• A silica gel having macropores with a diameter of 10 μm and nanopores with a diameter of 6 nm was prepared from water glass (JIS No. 3) in the presence of polyacrylic acid (HPAA) having a molecular weight of 25,000. As for the composition of the gel at the time of preparation, the weight ratio of water, concentrated nitric acid, HPAA and water glass was 97:37:6.5:60. These raw materials were stirred at room temperature to prepare a homogeneous solution, the resulting solution was left at 25° C. to be geled, and the gel was dried, impregnated with an aluminum nitrate solution and baked. The obtained amorphous silica-alumina was impregnated with an aqueous solution having 5 wt % of TPA comprising 0.02 g of sodium hydroxide, 1.2 g of an aqueous solution having 10 wt % of TPA and 1.2 g of water, and subjected to a steam treatment in a Teflon airtight container at 150° C. for 2 days.
  • The sample after the treatment had an assembly structure of particles as large as about 1 μm while the silica skeleton retained its original form before the treatment as in Example 1. It was confirmed by X-ray diffraction that the sample had an MFI structure.
  • FIG. 9 shows the 27Al MAS NMR spectrum of the sample after the steam treatment. The silica-alumina gel before the treatment was amorphous, its spectral intensity was low, and the existence of aluminum atoms at the 4, 5 and 6 coordination positions was confirmed. After the steam treatment, the spectral intensity rose to 10 times and it could be confirmed that all the aluminum atoms were existent at the 4 coordination position. This is because all the aluminum atoms were introduced into the zeolite skeleton and zeolite having an MFI structure was ZSM-5.
  • Only micropores (as large as 20 Å or less) derived from zeolite crystals could be confirmed by nitrogen adsorption measurement and macropores (as large as about 10 μm) were observed through SEM. It was found that the obtained zeolite had a bimodal structure having pores on the order of micrometer and pores on the order of angstrom.
  • Effect of the Invention
  • The crystalline inorganic porous material of the present invention has macropores and micropores and enables the effective transport of a substance by the macropores, thereby improving the effectiveness of the micropores of zeolite. Since a molded product can be obtained without using a binder, the selectivity of a reaction of interest can be improved in an acidic catalytic reaction or precision separation in adsorption/separation becomes possible.

Claims (7)

  1. 1. A crystalline inorganic porous material having two different types of pores which are macropores having a diameter of a micrometer range and micropores having a diameter of an angstrom range, at least part of the skeleton thereof having a zeolite structure.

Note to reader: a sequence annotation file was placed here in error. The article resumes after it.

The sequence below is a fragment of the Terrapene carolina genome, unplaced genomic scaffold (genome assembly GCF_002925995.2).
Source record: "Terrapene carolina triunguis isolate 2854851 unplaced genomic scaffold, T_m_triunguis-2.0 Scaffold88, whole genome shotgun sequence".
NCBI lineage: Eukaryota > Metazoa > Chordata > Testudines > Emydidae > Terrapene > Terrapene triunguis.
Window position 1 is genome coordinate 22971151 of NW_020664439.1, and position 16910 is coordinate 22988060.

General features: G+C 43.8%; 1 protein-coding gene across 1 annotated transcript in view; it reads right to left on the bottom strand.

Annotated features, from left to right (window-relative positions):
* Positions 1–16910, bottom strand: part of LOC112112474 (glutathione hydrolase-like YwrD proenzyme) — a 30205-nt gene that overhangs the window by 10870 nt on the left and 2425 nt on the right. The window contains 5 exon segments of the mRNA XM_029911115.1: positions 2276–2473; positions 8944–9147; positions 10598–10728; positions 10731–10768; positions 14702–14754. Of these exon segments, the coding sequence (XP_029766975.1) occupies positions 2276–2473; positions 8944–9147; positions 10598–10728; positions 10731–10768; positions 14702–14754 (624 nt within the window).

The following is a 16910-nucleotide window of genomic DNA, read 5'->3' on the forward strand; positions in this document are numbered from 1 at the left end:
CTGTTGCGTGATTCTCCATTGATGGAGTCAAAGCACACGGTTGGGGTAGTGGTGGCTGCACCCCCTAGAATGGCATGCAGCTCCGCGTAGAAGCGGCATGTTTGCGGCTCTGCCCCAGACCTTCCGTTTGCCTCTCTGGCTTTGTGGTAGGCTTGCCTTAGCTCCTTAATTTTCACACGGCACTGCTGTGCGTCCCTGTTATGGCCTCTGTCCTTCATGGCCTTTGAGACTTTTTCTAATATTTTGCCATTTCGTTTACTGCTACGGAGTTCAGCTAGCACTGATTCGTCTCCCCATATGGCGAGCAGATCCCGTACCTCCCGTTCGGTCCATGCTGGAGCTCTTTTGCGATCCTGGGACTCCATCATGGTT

2. 2. The crystalline inorganic porous material of claim 1, wherein the macropores have a diameter of 0.5 to 30 μm and the micropores have a diameter of 3 to 20 Å.
  3. 3. The crystalline inorganic porous material of claim 1 or 2, wherein the zeolite structure is composed of Al2O3 and SiO2 in a molar ratio [Al2O3]/[SiO2] of 0 to 0.2.
  4. 4. The crystalline inorganic porous material of claim 1 which is silicalite having an MFI structure.
  5. 5. The crystalline inorganic porous material of claim 1 which is zeolite having an MFI structure.
  6. 6. A process for producing the crystalline inorganic porous material of claim 1, comprising subjecting amorphous porous silica or amorphous porous silica alumina to a hydrothermal treatment or steam treatment in the presence of a structure-directing agent and optionally an aluminum source.
  7. 7. The process for producing the crystalline inorganic porous material according to claim 6, wherein the structure-directing agent is a quaternary alkylammonium hydroxide or halide thereof.
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US8486369B2 (en) 2009-01-19 2013-07-16 Rive Technology, Inc. Introduction of mesoporosity in low Si/Al zeolites
US8524625B2 (en) 2009-01-19 2013-09-03 Rive Technology, Inc. Compositions and methods for improving the hydrothermal stability of mesostructured zeolites by rare earth ion exchange
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US9580329B2 (en) 2012-01-13 2017-02-28 Rive Technology, Inc. Introduction of mesoporosity into low silica zeolites
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US9662640B2 (en) 2013-12-27 2017-05-30 Rive Technology, Inc. Introducing mesoporosity into zeolite materials with a modified acid pre-treatment step